The trip home…

My trip back to good old America started with me being dropped off in Miyazaki for my overnight stay prior to my flight out the following morning.  Miyazaki’s a large city and I readily looked forward to an afternoon to walking around and exploring the sights nearest my hotel.  It was a Sunday so not a lot was going on but there was still plenty to take in.  Firstly…I loved it.  It’s not too often that a middle-aged guy like me anticipates an afternoon of just walking around and looking.  I didn’t have my interpreter with me (our daughter Karalee) so finding my way back to my hotel after walking quite a ways from it would be my biggest challenge.  I had booked my room through Travelocity.com and was pleasantly surprised how nice it was for only $58 a night (The Sky Tower Hotel).  Here are some of the local sights that I found interesting.

McDonalds Halloween Witch's Fries.  Purple sweet potato and chocolate sauce OR pumpkin and chocolate sauce.  I didn't try any.  What I did find out was that McDonalds makes the same bland burgers for the Japanese as they do for us in the States.

McDonalds Halloween Witch’s Fries. Purple sweet potato and chocolate sauce OR pumpkin and chocolate sauce. I didn’t try any. What I did find out was that McDonalds makes the same bland burgers for the Japanese as they do for us in the States.

The "thing" in the refrigerator was a bottle of water.  Did you know that beer cans in Japan have braille on them?  True story!

The “thing” in the refrigerator was a bottle of water. Did you know that beer cans in Japan have braille on them? True story!

A traffic light.  This hat-wearing dude is EVERYWHERE in Japan...

A traffic light. This hat-wearing dude is EVERYWHERE in Japan…

No need to get spooked.  There's only a mafia hitman standing behind you as you wait for the light to turn green

No need to get spooked. There’s only a mafia hitman standing behind you as you wait for the light to turn green

...and now he's stealing your bike...

…and now he’s stealing your bike…

A rare photograph of the fedora-capped stranger behind me.  I tried to alert the proper authorities...in vain.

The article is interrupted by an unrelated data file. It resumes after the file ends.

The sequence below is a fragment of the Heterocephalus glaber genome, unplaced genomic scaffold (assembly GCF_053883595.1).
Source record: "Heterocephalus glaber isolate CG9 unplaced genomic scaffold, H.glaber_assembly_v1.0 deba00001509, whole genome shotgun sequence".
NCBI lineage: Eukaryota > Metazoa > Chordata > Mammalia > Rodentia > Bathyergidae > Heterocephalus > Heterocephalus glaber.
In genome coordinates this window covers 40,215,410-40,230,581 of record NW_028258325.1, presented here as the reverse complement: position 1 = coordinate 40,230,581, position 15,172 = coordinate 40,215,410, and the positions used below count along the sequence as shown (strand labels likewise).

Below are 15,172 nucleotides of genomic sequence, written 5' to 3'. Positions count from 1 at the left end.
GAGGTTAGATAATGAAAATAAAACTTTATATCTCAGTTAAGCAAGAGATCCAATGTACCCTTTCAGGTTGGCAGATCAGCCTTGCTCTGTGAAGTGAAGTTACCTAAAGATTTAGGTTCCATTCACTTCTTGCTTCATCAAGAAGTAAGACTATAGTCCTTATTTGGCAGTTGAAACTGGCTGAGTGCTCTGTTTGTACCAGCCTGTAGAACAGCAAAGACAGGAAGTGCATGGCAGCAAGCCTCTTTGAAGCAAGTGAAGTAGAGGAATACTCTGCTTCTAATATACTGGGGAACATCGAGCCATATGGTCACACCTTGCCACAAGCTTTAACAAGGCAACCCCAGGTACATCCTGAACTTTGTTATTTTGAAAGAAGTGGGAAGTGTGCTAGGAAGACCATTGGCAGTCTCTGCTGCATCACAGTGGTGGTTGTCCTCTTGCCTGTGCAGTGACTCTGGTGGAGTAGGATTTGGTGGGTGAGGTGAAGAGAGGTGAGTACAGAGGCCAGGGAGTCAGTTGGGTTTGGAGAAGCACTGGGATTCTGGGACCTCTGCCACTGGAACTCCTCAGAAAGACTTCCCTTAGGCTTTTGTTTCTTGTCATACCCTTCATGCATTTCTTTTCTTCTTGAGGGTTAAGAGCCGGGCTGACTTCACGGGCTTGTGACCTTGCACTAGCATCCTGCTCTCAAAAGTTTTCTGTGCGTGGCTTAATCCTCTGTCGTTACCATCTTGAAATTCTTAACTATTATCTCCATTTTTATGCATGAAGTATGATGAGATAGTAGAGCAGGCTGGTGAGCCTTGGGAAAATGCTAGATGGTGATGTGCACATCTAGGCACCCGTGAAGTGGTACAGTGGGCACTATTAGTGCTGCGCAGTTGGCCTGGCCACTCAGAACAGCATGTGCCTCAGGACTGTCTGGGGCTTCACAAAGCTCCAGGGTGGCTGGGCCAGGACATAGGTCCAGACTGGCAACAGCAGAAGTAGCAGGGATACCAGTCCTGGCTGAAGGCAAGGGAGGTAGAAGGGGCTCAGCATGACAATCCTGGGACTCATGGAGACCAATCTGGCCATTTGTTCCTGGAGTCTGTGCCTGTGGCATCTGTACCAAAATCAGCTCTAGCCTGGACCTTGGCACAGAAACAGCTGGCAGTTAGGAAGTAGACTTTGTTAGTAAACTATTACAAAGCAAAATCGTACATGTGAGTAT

A rare photograph of the fedora-capped stranger behind me. I tried to alert the proper authorities…in vain.

So I walked around for a few hours, into the late afternoon, up and down streets and avenues packed with all kinds of shops.

The Colonel's kind of a big deal in Japan...

The Colonel’s kind of a big deal in Japan…

I found, of all places, a “Celtic Sport Pub” where I had a delicious American Blue Moon bottle of beer…for close to $9.  Regardless of its high price it tasted awesome.  I headed back towards my hotel where I contemplated eating in their hotel restaurant.  I hedged thinking that I didn’t fly halfway across the world not to take a chance at a local place.  I chose a place and took a seat.  Thank goodness that the menu had photos and between me and my server my selection was made without any international incidents occurring.

...uh...yeah...the deep fat-fried thing stuffed with...cheese?

…uh…yeah…the deep fat-fried thing stuffed with…cheese?

…and….

Delicous-ness!!  Basically a fried pork cutlet, prawn, soup and rice.

Delicious-ness!! Basically a fried pork cutlet, prawn, soup and rice.

Tommy Lee Jones is the spokesman for Boss Coffee in Japan.  Dead serious.

Tommy Lee Jones is the spokesman for Boss Coffee in Japan. Dead serious.  He looks none too happy about it.

Fast forward to the next morning.  I had set up a taxi ride to the airport in the morning.  That went great.  Once arriving at the airport the ticket counter couldn’t “find” me.  Literally…they had my passport and couldn’t find me on the 11 o’clock flight to Tokyo…and the lack of them understanding English and me Japanese didn’t help.  We were about ten minutes into this dilemma when I said “listen…I gotta be on that flight.  I’ll buy a ticket and settle up with Travelocity.com when I get home”.  The third of the three ticket counter ladies just smiled at me and continued typing away.  Sweat beads ran down my back…it was warm and I was stressed.  Finally one of the ladies asked if I had kept my old ticket stub from when I had arrived.  CHA-CHING!!  I had kept it!!  I gave it to her and literally (LITERALLY) two minutes later I was walking away with my new ticket.